Now this thing seems like the Swiss army knife of the portable players.
Sony Electronics is wrapping four devices into one portable package for the holidays.
The consumer-electronics giant's new MPD-AP20U player can play and record CDs as well as play DVDs and digital audio files, such as MP3s. Sony announced the device Monday, saying it will be available in November for less than $300.
"With the benefits of four products wrapped into one portable device, (the MPD-AP20U) can do a multitude of things for the business traveler or the savvy consumer," Sony spokesman Bob DeMoulin said.
As a standalone portable player, Sony's new gadget can play back CDs as well as MP3, WAV and WMA files that are stored on CDs, DVDs or the company's own Memory Stick cards.
When connected to a Windows or Macintosh computer, the device can serve as a CD-RW drive for recording digital content or backing up computer data. When connected to a television or PC, the device can also become a DVD player for watching movies.
Manufacturers have been trying to take advantage of the popularity of DVD playback to push sales of new devices. Adding the technology to gadgets is also becoming cheaper for manufacturers.
The Sony device, too, is part of a trend toward bringing traditional consumer-electronics devices together with the PC. That push has intensified with the popularity of digital entertainment formats such as MP3 music files and file-sharing sites such as Napster.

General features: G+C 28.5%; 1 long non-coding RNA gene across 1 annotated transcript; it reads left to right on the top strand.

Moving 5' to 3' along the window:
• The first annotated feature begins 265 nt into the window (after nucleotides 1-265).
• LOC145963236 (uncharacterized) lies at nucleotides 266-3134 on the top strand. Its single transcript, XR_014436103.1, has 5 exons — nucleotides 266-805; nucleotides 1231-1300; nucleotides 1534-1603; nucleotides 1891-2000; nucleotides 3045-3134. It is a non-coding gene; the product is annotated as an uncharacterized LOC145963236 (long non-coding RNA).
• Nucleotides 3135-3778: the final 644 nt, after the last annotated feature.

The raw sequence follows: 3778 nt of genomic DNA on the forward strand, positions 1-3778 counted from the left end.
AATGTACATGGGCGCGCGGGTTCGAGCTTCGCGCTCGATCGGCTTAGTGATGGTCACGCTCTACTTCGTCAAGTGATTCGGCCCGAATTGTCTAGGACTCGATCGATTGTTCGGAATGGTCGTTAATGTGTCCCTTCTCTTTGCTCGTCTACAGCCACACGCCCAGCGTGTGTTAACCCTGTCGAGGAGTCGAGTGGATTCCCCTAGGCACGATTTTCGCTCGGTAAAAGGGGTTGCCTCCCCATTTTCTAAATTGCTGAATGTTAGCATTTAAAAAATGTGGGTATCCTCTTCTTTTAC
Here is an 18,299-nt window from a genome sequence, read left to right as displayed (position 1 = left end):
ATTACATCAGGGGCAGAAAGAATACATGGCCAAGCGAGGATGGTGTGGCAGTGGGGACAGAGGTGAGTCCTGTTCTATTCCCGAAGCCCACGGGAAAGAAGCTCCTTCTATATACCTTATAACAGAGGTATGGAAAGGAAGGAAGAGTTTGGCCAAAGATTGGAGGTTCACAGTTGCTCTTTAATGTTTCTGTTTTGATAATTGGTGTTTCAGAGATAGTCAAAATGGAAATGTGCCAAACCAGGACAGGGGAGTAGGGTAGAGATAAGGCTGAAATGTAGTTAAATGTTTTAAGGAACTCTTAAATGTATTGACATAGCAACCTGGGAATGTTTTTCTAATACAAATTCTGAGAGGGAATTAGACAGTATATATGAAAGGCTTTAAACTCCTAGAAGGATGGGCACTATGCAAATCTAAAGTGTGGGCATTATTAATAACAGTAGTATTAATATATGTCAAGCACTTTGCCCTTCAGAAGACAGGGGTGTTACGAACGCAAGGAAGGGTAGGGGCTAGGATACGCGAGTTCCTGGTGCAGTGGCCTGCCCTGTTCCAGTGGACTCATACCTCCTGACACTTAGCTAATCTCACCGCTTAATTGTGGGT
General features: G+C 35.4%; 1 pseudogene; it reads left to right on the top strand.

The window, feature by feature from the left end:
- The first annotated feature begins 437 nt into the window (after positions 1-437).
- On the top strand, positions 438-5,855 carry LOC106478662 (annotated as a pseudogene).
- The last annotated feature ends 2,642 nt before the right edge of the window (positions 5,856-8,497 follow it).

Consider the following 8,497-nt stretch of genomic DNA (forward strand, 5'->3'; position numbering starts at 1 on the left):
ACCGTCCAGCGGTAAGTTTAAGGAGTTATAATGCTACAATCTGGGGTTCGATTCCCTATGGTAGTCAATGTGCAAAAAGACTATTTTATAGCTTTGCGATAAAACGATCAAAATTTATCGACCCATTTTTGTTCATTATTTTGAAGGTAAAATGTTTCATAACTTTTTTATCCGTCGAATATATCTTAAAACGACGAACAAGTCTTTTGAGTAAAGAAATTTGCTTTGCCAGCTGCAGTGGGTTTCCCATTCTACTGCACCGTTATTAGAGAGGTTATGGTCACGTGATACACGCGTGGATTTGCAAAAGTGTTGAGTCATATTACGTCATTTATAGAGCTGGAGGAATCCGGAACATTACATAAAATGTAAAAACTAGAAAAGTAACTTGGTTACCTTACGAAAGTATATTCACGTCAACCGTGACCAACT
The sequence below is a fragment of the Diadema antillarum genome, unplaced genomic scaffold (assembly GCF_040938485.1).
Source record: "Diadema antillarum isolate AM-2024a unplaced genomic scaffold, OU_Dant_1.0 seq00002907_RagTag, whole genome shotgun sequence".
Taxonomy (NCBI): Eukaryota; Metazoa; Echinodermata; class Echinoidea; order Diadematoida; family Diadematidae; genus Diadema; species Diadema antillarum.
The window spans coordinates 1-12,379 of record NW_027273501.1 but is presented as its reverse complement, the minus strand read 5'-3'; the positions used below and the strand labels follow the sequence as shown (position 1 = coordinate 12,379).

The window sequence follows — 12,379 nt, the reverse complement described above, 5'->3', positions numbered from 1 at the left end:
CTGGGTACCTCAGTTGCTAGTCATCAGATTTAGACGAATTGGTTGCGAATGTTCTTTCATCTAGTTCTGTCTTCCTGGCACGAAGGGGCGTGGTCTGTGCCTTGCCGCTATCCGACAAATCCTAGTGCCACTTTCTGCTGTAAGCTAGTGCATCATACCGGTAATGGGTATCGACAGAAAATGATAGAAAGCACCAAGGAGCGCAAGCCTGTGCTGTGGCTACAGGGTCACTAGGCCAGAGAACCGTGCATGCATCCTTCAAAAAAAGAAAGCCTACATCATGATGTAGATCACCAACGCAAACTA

"The Sony device is tapping into the PC, which is the hub for digital entertainment," said Susan Kevorkian, an analyst with research firm IDC.
The player supports the CD-RW, DVD-ROM, CD and MP3 formats and comes with a Memory Stick expansion slot, a rechargeable battery and a USB 2.0/1.1 interface.
The device measures 5.37 inches by 0.87 inches by 6.26 inches and weighs less than one pound. It also comes with a cradle designed to make it easy to connect to a computer and to recharge its battery.
The MPD-AP20U records and reads CDs at 24X, rewrites CDs at 10X and reads DVDs at 8X.
It's the second device in Sony's family of products that converge audio-visual and information technology functions, DeMoulin said. The first device, called the Digital Relay, came out about two years ago.